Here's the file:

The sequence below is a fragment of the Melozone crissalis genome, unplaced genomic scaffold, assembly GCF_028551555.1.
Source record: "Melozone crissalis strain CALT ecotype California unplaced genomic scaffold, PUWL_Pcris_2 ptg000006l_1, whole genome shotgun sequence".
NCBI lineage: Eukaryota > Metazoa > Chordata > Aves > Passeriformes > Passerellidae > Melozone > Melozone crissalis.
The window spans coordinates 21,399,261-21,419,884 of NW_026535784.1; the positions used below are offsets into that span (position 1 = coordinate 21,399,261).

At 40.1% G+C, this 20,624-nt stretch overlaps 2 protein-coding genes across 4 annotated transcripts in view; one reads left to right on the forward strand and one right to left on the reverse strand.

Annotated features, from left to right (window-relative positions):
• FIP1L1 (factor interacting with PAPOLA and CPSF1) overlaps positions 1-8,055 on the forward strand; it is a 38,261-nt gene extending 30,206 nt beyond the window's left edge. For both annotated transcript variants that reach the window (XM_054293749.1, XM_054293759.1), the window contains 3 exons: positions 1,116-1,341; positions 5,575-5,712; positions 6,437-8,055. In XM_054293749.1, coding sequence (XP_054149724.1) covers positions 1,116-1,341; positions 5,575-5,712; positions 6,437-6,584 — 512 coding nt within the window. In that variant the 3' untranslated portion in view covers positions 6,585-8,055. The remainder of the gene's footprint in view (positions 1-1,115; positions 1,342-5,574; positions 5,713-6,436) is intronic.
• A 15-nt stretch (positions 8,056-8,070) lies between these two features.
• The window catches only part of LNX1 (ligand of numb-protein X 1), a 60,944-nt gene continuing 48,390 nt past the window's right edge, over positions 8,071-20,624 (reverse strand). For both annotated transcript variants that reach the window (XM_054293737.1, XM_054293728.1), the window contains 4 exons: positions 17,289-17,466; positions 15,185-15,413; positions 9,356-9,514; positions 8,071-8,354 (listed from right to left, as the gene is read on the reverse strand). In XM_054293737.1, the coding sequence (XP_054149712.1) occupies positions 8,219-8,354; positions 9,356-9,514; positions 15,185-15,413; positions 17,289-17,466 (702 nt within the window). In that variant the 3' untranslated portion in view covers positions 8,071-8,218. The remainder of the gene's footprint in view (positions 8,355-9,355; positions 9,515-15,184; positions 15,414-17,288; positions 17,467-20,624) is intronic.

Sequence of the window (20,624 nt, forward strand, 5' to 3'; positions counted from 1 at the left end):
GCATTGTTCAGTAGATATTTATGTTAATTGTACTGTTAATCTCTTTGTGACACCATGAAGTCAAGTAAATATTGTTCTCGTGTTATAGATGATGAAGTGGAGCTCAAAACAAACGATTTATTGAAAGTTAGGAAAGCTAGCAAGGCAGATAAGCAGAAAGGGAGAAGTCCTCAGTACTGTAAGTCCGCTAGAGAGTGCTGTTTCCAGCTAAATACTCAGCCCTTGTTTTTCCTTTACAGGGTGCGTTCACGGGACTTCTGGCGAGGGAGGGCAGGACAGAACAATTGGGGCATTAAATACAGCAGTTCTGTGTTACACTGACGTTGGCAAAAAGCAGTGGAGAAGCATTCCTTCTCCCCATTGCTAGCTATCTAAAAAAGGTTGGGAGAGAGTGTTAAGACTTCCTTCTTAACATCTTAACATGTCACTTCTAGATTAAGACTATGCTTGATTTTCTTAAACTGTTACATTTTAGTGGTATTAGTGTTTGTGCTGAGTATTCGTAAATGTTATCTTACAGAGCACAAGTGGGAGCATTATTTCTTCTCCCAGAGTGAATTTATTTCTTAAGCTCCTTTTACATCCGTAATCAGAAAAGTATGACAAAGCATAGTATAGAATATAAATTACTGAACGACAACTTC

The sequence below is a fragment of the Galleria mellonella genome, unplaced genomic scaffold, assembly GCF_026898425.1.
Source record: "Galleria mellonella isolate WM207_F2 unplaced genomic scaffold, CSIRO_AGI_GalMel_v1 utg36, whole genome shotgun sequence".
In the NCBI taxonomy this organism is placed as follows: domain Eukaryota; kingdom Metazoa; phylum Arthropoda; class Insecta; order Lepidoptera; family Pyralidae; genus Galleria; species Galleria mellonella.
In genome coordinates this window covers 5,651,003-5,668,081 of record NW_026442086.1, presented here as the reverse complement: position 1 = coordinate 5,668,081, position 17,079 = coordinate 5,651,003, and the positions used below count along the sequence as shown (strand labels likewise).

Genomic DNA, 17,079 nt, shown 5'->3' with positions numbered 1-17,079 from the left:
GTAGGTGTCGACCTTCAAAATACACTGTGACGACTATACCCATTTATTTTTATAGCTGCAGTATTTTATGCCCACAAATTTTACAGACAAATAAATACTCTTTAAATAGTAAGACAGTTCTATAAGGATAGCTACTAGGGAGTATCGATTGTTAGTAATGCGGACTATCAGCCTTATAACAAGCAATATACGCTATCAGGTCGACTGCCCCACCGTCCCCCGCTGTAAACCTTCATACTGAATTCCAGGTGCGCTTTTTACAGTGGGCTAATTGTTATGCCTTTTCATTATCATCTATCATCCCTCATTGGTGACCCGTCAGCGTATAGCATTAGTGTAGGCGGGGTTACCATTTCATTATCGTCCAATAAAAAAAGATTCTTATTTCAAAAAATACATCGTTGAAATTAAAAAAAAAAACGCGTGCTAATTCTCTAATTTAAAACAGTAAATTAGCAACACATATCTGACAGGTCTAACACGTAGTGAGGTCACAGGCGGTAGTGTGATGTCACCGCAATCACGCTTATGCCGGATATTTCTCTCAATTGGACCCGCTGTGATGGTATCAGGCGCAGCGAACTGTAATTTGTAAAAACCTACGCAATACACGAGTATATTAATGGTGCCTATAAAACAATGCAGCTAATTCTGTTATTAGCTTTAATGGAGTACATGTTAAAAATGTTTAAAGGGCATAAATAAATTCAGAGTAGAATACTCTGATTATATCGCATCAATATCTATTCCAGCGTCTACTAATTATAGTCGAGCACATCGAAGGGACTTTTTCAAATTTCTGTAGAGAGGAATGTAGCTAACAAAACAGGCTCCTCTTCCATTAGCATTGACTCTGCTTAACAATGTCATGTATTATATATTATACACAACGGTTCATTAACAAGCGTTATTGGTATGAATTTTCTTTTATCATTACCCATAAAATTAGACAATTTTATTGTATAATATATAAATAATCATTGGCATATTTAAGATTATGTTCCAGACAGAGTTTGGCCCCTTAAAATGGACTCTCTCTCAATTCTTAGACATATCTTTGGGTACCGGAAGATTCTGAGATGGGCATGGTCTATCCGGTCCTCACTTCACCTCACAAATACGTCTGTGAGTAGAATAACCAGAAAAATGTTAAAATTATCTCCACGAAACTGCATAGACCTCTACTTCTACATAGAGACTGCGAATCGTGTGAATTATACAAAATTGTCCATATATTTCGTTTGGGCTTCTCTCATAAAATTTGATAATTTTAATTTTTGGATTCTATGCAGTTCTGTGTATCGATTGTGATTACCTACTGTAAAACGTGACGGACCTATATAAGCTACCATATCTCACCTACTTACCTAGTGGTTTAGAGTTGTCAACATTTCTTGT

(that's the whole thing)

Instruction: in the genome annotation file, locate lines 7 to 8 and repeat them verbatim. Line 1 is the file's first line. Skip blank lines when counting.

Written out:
• FIP1L1 (factor interacting with PAPOLA and CPSF1) overlaps positions 1-8,055 on the forward strand; it is a 38,261-nt gene extending 30,206 nt beyond the window's left edge. For both annotated transcript variants that reach the window (XM_054293749.1, XM_054293759.1), the window contains 3 exons: positions 1,116-1,341; positions 5,575-5,712; positions 6,437-8,055. In XM_054293749.1, coding sequence (XP_054149724.1) covers positions 1,116-1,341; positions 5,575-5,712; positions 6,437-6,584 — 512 coding nt within the window. In that variant the 3' untranslated portion in view covers positions 6,585-8,055. The remainder of the gene's footprint in view (positions 1-1,115; positions 1,342-5,574; positions 5,713-6,436) is intronic.
• A 15-nt stretch (positions 8,056-8,070) lies between these two features.